14 Make every effort to live in peace with everyone and to be holy; without holiness no one will see the Lord. 15 See to it that no one falls short of the grace of God and that no bitter root grows up to cause trouble and defile many. 16 See that no one is sexually immoral, or is godless like Esau, who for a single meal sold his inheritance rights as the oldest son. (Hebrews 12:14-16)
In this passage the writer of Hebrews admonishes God’s people to live together centered on life in God instead of turning aside. Two decisive verbs capture our attention in this section.
The first of those is “make every effort.” The believers are to make every effort to live in peace together and also to be holy or to be sanctified. As we discussed last week, there is a call to Christian unity in the peace of the Lord that requires effort and hard work. We have to help one another and stand together in the long endurance race of faith. It is not easy because we will grow weary and sometimes are wounded, but that is why we are called to make every effort. This is not contrary to the grace of God but our strength for the effort comes as an overflow of God’s grace.
This unity is fueled and sustained by holiness, without which no one will see the Lord. Holiness is essential to unity and we cannot sacrifice holiness on the path to unity. Otherwise, we are not talking about Christian unity but something else. Holiness means that we are increasingly reflecting the presence and character of God in our lives. To become holy means that we are turning away from sin and being increasingly re-formed to look more and more like Jesus. This is a work of God in us by the power of the Holy Spirit that will continue until the day that we are with the Lord face to face.
Holiness requires us to “make every effort”; not that we make ourselves holy, but we make the effort of putting ourselves steadily into the place where God can have His way in us. It is firstly a decision of the will, and secondly action within our lives. This is not opposed to God’s grace, but it is both our response to God’s grace and preparatory to God’s grace having its way in us.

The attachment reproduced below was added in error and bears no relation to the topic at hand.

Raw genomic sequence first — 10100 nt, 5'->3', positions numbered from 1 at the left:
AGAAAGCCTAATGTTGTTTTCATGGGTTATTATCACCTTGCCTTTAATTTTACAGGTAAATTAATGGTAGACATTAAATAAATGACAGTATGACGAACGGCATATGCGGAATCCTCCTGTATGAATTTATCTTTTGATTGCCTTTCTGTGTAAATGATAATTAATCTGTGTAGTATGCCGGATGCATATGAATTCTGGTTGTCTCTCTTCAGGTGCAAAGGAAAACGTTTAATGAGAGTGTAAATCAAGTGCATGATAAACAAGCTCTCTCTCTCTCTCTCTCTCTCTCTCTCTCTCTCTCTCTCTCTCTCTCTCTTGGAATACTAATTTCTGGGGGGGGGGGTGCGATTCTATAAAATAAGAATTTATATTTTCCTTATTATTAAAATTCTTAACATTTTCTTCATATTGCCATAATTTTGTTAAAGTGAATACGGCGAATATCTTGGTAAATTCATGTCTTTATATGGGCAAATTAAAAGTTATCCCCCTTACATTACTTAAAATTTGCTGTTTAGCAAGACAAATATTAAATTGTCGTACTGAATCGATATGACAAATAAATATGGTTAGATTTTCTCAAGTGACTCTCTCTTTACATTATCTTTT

The second of the decisive verbs in this section is “see to it.” “See to what?”, we might ask.
First, see to it that no one in the community falls short of God’s grace. Help one another. Walk together. Encourage one another. Correct one another. This is what it means to be the body of Christ. We are not in this for our own growth alone, but for serving one another as the body of Christ. This is why Paul the Apostle writes to the Philippians:
“if you have any encouragement from being united with Christ, if any comfort from his love, if any common sharing in the Spirit, if any tenderness and compassion, then make my joy complete by being like-minded, having the same love, being one in spirit and of one mind. Do nothing out of selfish ambition or vain conceit. Rather, in humility value others above yourselves, not looking to your own interests but each of you to the interests of the others.” (Philippians 2:1-4)
Just as the Apostle Paul finds joy as he sees the believers live in such tangible unity and care for one another, so, too, the writer of Hebrews calls them to see to it that God’s grace makes its way into each and every one of their lives together.
Secondly, they are to see to it that no one gets off course through sexual immorality or godlessness. Esau is given as an example of someone who just loses their way through godless living, eventually losing the birthright and blessing of God – something that he could not get back.
Brothers and sisters, if we see someone losing their way in sin, we need to gently, but decisively, address it. The writer calls out sexual sin because it was pervasive in the culture of the day but also because it is one of the clearest and most basic manifestations of a life that is at odds with God’s way. This does not mean that sexual sin is weighted as worse in the grand sense, but it is a sign that the same sort of godlessness decried in Esau is happening in us. We should not approach one another with condescending judgmentalism but with humility and grace. The goal of addressing such sin is not condemnation but encouragement and the strengthening of God’s grace in our lives matched by growth in holiness throughout the community.
At its heart these verses call us not to walk away from the essential faith in Jesus Christ. Verse 15 say see “that no bitter root grows up to cause trouble and defile many,” which is a reference not to bitterness but to idolatry – a turning away from God – that gripped God’s people during the Exodus. The warning in these verses calls us to stay on course with God and not to lose our way through sin. Make every effort…see to it!
[This is excerpted from my message, “Make Every Effort,” on Hebrews 12:14-29.]